Because firms active in trade differ from those producing for the domestic market, the import content of exports might be underestimated. This aggregation bias is particularly important when exports are very intensive in the use of imports, such as in the export=processing zones found in many developing countries. When additional data on such activities are available, as in the case for China, it is possible to reduce the bias (Degain and Maurer 2010). But ideally one would like to have additional information based on firm surveys to split the IO table in export-oriented and domestic-oriented firms.
The way ahead
WIOD's results complement and, in many aspects, go beyond the pioneering contributions of IDE-JETRO and OECD, providing not only the means to measure trade in value-added, but also to link these data to a series of environment and socioeconomic satellite accounts. The database is to be counted as one of the important public goods available to the community of trade economists. It is hoped that the statistical momentum created by WIOD will be sustained by a series of initiatives involving international agencies, such as the OECD-WTO project and the community of official statisticians at EUROSTAT and the UN. 2013 should be the year when trade in value-added enters formally in the domain of official statistics, first in February as the annual UN Statistical Commission in New York, and then in August at the International Statistical Institute 59th World Statistics Congress, held in Hong Kong.
Baldwin, R and F Robert-Nicoud (2010) "Trade-in-goods and trade-in-tasks: An Integrating Framework", CEPR Discussion Paper 7775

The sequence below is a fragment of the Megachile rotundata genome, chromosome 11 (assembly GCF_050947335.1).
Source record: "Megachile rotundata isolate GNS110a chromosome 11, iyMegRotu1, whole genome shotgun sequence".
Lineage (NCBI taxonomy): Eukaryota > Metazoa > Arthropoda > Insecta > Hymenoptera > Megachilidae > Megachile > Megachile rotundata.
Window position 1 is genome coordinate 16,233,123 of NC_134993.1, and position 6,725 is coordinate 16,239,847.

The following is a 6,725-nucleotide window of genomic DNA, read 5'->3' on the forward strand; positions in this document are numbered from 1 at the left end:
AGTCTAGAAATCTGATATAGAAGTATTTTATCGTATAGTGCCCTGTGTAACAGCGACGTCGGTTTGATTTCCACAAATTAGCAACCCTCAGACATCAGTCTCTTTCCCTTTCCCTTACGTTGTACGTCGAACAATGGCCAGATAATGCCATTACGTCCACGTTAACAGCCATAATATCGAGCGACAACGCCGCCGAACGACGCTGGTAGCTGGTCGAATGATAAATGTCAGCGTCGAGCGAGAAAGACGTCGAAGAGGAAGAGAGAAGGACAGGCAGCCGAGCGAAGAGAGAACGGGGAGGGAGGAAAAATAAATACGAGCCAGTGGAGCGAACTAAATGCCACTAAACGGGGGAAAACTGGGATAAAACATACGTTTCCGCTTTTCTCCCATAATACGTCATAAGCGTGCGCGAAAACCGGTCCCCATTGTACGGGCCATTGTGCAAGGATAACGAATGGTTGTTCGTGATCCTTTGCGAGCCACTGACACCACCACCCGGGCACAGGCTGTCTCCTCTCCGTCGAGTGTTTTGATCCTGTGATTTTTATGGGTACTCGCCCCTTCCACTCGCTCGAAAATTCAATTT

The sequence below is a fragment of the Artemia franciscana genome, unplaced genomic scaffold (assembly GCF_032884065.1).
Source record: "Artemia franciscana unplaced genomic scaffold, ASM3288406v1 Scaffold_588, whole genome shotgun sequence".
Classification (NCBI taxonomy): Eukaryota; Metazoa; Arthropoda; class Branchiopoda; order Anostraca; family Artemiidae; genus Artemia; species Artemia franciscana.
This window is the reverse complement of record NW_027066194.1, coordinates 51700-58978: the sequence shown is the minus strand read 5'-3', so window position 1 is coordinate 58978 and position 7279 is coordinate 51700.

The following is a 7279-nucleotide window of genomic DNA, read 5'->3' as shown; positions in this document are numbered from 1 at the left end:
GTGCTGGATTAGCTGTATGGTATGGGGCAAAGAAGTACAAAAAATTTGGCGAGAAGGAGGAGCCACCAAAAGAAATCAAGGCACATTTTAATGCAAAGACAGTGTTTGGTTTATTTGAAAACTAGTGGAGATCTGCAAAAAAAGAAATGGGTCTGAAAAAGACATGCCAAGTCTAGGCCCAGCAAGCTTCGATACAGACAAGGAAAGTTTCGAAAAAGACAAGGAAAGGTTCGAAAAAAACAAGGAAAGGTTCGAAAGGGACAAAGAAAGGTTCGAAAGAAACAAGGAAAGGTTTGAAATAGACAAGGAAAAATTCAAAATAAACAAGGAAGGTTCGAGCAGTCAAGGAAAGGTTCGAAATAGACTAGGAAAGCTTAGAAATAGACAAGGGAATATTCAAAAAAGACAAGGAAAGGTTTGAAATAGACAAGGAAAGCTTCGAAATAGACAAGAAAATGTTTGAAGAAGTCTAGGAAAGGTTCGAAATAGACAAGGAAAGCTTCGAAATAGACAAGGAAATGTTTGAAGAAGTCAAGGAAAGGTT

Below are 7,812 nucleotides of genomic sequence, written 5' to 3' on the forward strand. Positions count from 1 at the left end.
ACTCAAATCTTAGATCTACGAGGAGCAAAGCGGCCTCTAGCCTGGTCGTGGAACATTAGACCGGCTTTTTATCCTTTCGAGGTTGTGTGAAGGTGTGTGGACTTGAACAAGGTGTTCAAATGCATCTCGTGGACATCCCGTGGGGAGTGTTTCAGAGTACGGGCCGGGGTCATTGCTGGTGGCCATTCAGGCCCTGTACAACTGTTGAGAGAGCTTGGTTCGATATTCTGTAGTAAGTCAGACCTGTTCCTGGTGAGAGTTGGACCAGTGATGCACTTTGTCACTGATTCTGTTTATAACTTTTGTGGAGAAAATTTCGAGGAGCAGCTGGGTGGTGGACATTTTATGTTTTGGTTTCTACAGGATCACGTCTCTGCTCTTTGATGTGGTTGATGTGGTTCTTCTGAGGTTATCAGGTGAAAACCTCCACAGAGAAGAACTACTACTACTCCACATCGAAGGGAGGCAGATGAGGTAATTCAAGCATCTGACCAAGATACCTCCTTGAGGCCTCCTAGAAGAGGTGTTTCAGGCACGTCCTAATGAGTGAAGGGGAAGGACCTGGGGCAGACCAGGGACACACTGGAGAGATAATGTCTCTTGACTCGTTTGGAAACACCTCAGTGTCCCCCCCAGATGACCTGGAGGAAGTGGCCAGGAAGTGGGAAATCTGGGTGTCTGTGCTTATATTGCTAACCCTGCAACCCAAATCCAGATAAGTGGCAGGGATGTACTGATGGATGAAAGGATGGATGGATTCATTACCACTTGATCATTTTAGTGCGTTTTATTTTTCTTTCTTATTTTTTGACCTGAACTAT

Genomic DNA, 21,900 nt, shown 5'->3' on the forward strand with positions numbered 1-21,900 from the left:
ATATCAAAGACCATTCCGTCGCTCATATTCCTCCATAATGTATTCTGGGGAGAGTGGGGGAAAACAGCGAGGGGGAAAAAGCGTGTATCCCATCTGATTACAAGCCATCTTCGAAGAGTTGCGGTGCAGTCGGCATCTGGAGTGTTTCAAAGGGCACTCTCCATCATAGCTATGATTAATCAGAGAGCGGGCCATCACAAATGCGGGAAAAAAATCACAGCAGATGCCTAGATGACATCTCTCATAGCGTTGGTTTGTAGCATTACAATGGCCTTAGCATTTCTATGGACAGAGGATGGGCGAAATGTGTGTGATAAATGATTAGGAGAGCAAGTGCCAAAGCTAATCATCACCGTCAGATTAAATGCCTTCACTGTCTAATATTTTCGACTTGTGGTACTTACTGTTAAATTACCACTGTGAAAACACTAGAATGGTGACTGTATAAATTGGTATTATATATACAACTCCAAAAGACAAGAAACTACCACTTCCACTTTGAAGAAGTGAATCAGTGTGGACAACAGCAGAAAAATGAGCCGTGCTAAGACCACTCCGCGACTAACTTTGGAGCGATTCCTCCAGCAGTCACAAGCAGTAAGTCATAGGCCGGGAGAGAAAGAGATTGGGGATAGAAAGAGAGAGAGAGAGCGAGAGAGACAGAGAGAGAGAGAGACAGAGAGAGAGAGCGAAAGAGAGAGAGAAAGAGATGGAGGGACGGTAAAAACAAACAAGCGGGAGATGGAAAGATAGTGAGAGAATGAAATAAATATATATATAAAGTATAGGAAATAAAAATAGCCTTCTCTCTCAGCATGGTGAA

Boitier, B (2012) “CO2 emissions production-based accounting vs consumption: Insights from the WIOD databases”, WIOD Conference Paper, April.
Degain, Ch and A Maurer (2010) “Globalization and trade flows: what you see is not what you get!” WTO Staff Working Paper.
Guo, D, C Webb and N Yamano (2009), “Towards Harmonised Bilateral Trade Data for Inter-Country Input- Output Analyses: Statistical Issues”, OECD Working Papers, 2009/04.
Hummels, D, J Ishii and K M Yi (2001) “The nature and growth of vertical specialization in world trade”, Journal of International Economics 54(1), 75-96
Johnson, R C and G Noguera (2012), “Accounting for intermediates: Production sharing and trade in value added”, Journal of International Economics, In Press.
Koopman, R,W Powers, Z Wang, and S-J Wei (2010), “Give credit where credit is due: Tracing value added in global production chains”, NBER Working Paper 16426.
Los, B, E Dietzenbacher, R Stehrer, M P Timmer and G de Vries, (2012), “Trade Performance in Internationally Fragmented Production Networks: Concepts and Measures”, WIOD Working Paper Nr. 11
OECD-WTO (2012), “Trade in Value Added: Concepts, Methodologies and Challenges”, Mimeo, OECD.
Stehrer, R, N Foster and G de Vries (2012), “Value Added and Factors in Trade: A Comprehensive Approach”, WIOD Working Paper 7
Timmer, M P, A Erumban, B Los, R Stehrer and G de Vries (2012), “New measures of European Competitiveness: A Global Value Chain Perspective”, WIOD Working Paper 9.
Timmer, M P (2012, ed), “The World Input‐Output Database (WIOD): Contents, Sources and Methods”, WIOD Working Paper 10.